The youth of Rome loved their horse-racing. The attention Caligula lavished on Incitatus went above and beyond that shown to prize steeds by other young aristocrats. He was the emperor, so bigger and better was the name of the game. Caligula did hold parties for his friends in the horse’s grand stables, where Incitatus himself was the “host”. But all the bling was really for Caligula and his mates, so they could live it up in style – it was not for the horse.
Caligula’s regal pretensions did not sit well with Roman aristocrats, who wanted their emperors to respect them and Republican institutions such as the consulship. We can easily imagine Caligula and his drinking buddies lampooning the stuck-up consuls as “asses”, and the emperor declaring that Incitatus would soon be joining their ranks!
The neighs have it
www.wikiart.org. Fair Use Licence.
The story of Caligula and Incitatus proved so irresistible as a paradigm of political abuse that it didn’t seem to matter that the horse never donned the consular toga. In particular, commentators through the centuries have had a great deal of fun in comparing contemporary politicians to the emperor’s favourite horse.
One of the cleverer examples of this is a piece from the London Magazine and Monthly Chronologer, printed on 6 February 1742. In a column entitled Common Sense, the subject for discussion is “Caligula’s Prime Minister”. The Prime Minister of Great Britain at the time was Robert Walpole, who, on 28 January 1742, had lost a vote of no confidence in Parliament. The author of this satire immediately lays his cards on the table, stating that Caligula was a good and able emperor who chose the best candidate for the job of “Prime Minister”:
What a happiness … must it have been to have liv’d under the auspicious Reign of the Emperor Caligula, who had so great a Regard to Merit wherever he found it, and took such a fatherly Care in providing for the Happiness of his People, that he made his Horse a Minister of the State.
Incitatus comes up trumps compared to Walpole, as the horse demonstrates all the qualities of a good Prime Minister. The real blow, however, is dealt at the end of the piece:
Whoever considers these Things with an unprejudiced Judgement, will upon an impartial Comparison with another whom I have in my Eye, be obliged to own, that the Horse was not only the honestest, but by far the wisest Minister of the two.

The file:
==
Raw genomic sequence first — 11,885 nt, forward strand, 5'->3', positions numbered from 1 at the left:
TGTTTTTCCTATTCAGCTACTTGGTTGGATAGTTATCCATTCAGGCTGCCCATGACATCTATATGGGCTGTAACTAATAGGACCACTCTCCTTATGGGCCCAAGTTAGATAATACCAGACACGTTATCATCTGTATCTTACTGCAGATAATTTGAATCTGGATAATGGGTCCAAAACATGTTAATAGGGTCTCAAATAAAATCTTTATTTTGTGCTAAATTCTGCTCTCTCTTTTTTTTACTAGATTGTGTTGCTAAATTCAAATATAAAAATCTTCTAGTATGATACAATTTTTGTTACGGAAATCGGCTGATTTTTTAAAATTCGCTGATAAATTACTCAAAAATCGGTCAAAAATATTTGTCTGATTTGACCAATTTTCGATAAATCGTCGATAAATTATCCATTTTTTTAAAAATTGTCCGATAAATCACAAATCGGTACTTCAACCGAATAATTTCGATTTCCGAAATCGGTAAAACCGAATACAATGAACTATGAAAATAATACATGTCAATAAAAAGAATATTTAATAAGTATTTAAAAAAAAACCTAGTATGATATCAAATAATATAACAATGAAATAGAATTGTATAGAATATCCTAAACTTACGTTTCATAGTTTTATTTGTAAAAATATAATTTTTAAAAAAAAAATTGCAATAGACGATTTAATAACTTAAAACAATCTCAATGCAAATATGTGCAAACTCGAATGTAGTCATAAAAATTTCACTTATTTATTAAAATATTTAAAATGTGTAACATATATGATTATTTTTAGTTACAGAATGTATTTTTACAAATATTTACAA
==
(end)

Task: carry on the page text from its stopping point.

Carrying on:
Caligula’s horse also appears in more serious contexts, such as a British response to the American Declaration of Independence of 1776, entitled the “Rights of Great Britain Asserted against the Claims of America”. The author cites the story of Incitatus’ consulship as one of many examples from ancient Rome where the wrong people are given decision-making power:
The extension of the right of electing Magistrates to the people at large, was the principal cause of the fall of freedom in Old Rome. The prejudices and fears of the rabble were the steps by which ambitious men ascended to a power, which they converted into tyranny over their foolish Constituents…the grandsons of voters who placed Marius, Cinna, and Caesar at the head of the State, were employed by Caligula in raising his horse to the Consulship.
Here the story of Incitatus becomes a parable of what happens when a state abandons its founding principles at the behest of sycophants.
But there is a final twist in this horse’s tale. Cassius Dio states that Caligula made a horse – assumed to be Incitatus – a priest of the emperor’s cult. This has usually been overlooked, perhaps because Dio mentions it in a different section and does not explicitly name Incitatus.
As a result, we have been accustomed to interpreting this story as one about the abuse of political, rather than religious, power. Even though Caligula’s horse never actually got to sit in the ivory chair in the Roman senate (his ivory stable had to suffice), we still like to imagine a time when a politician literally was an ass.